4        On 21 October 2009, the Commission registered a complaint lodged by the applicant regarding the notified measure.

5        The following is clear from the file:

–        the complaint was sent on 23 October 2009 to the United Kingdom authorities, which submitted their observations on it on 23 November 2009;

–        additional information submitted by the applicant on 9 November 2009 was forwarded on 19 November 2009 to the United Kingdom authorities, which submitted their observations on 4 December 2009;

–        by letter of 28 January 2010, the Commission requested clarification of information from the United Kingdom authorities, which replied by letter of 3 March 2010;

–        a final document which the applicant lodged on 16 March 2010 was not forwarded to the United Kingdom authorities, the Commission considering that its content called for no observations because the information related to another complaint lodged by the applicant.

 Contested decision

6        On 12 May 2010, without initiating the formal investigation procedure provided for in Article 108(2) TFEU, the Commission adopted Decision C(2010) 3204, declaring the notified measure compatible with the internal market (‘the contested decision’).

7        In the contested decision, the tender process initiated to designate the operator that would receive the public funding in order to deploy the NGA network in the Cornwall and Isles of Scilly region is set out in paragraphs 23 to 25. It is apparent from paragraph 23 that the State aid was to be allocated on the basis of a public tender following the competitive dialogue procedure in accordance with Directive 2004/18/EC of the European Parliament and of the Council of 31 March 2004 on the coordination of procedures for the award of public works contracts, public supply contracts and public service contracts (OJ 2004 L 134, p. 114).

8        It is apparent from paragraph 25 of the contested decision that, in accordance with the contract notice published on 17 March 2009, the interested parties had to complete a pre-qualification questionnaire enabling an initial evaluation of the applicant undertakings to be made. Further to the examination of the pre-qualification questionnaire, five tenderers were invited to participate in the call for tenders, of which two were eliminated and one withdrew its bid. On 28 August 2009, an invitation to submit a final bid was sent to the two remaining participants in the competitive dialogue procedure, namely BT and the Babcock consortium to which the applicant belonged. On 18 September 2009, the Babcock consortium stated that it would not be submitting a final bid. The final bid was received from BT on 16 October 2009. A formal evaluation of the bid was undertaken in accordance with the process and the objective criteria set out and BT was recommended as the preferred bidder to the project’s Strategic Management Board.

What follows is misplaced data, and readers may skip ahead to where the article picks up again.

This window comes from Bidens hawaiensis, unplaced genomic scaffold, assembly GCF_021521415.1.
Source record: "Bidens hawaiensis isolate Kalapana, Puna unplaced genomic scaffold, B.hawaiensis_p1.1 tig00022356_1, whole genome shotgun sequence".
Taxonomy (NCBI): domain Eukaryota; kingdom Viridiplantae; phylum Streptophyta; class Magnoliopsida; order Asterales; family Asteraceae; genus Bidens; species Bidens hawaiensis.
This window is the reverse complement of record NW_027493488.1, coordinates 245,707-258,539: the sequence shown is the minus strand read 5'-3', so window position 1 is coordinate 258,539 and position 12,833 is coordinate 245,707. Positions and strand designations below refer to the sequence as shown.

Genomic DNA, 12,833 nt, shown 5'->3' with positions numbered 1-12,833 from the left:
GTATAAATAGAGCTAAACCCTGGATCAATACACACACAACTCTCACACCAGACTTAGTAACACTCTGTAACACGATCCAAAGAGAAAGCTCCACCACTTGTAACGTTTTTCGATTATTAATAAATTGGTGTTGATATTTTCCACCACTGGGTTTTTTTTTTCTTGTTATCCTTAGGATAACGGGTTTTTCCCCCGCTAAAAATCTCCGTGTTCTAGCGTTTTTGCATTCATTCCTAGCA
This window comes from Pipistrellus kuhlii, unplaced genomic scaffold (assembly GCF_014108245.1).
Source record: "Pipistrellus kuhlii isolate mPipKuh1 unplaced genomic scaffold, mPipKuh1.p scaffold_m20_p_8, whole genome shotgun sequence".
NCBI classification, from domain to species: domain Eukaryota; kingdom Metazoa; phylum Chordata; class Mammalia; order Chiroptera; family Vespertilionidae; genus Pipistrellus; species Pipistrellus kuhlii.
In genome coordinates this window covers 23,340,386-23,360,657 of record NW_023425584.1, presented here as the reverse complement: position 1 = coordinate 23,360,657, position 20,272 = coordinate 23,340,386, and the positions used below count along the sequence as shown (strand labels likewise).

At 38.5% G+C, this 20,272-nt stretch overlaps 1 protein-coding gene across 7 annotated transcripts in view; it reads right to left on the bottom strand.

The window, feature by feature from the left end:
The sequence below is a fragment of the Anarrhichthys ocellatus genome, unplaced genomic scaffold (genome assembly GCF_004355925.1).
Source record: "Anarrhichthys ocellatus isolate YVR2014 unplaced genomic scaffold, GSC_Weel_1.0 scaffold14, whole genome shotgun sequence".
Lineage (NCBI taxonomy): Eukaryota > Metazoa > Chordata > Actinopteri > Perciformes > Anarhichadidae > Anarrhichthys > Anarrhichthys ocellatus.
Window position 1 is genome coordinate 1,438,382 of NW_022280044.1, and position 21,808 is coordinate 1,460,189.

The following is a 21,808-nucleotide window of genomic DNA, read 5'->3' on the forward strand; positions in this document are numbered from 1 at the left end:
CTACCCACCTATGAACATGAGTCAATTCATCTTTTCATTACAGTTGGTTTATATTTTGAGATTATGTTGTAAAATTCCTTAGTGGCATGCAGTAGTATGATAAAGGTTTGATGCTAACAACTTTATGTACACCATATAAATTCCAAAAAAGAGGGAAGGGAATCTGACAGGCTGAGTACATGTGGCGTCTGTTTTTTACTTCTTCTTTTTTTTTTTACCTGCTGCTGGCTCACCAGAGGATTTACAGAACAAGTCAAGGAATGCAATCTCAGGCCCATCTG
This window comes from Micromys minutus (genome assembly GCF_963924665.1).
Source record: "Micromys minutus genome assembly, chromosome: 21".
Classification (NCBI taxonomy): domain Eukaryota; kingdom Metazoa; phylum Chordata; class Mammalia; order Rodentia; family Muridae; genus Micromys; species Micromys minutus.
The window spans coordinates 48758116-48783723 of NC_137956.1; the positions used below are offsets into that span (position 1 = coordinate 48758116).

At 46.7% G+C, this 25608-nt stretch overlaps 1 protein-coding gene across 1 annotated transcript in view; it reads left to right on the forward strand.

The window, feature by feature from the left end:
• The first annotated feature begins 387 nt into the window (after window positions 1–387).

9        The Commission then set out the various points raised by the applicant in its complaint (paragraphs 38 to 43 of the contested decision) and the content of the observations on that complaint, submitted by the United Kingdom authorities (paragraphs 44 to 49 of the contested decision).